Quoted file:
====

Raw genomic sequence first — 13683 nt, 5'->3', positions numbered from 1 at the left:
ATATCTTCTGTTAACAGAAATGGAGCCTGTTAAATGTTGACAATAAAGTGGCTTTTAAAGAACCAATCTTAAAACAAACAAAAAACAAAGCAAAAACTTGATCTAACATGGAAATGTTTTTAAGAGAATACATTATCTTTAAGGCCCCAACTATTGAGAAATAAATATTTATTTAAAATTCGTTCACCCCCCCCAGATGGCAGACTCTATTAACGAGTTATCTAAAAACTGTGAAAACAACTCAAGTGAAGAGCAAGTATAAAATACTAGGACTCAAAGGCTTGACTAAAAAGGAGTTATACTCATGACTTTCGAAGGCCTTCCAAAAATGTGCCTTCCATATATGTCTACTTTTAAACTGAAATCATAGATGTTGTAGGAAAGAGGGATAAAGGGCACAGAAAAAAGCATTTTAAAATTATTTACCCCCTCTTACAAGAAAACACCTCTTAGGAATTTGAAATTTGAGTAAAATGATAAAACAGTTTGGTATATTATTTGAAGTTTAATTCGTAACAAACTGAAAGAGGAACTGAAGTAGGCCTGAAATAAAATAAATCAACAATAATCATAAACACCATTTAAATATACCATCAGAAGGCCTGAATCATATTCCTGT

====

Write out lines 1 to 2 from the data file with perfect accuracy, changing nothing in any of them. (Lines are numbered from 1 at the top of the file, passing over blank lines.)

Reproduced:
Raw genomic sequence first — 13683 nt, 5'->3', positions numbered from 1 at the left:
ATATCTTCTGTTAACAGAAATGGAGCCTGTTAAATGTTGACAATAAAGTGGCTTTTAAAGAACCAATCTTAAAACAAACAAAAAACAAAGCAAAAACTTGATCTAACATGGAAATGTTTTTAAGAGAATACATTATCTTTAAGGCCCCAACTATTGAGAAATAAATATTTATTTAAAATTCGTTCACCCCCCCCAGATGGCAGACTCTATTAACGAGTTATCTAAAAACTGTGAAAACAACTCAAGTGAAGAGCAAGTATAAAATACTAGGACTCAAAGGCTTGACTAAAAAGGAGTTATACTCATGACTTTCGAAGGCCTTCCAAAAATGTGCCTTCCATATATGTCTACTTTTAAACTGAAATCATAGATGTTGTAGGAAAGAGGGATAAAGGGCACAGAAAAAAGCATTTTAAAATTATTTACCCCCTCTTACAAGAAAACACCTCTTAGGAATTTGAAATTTGAGTAAAATGATAAAACAGTTTGGTATATTATTTGAAGTTTAATTCGTAACAAACTGAAAGAGGAACTGAAGTAGGCCTGAAATAAAATAAATCAACAATAATCATAAACACCATTTAAATATACCATCAGAAGGCCTGAATCATATTCCTGT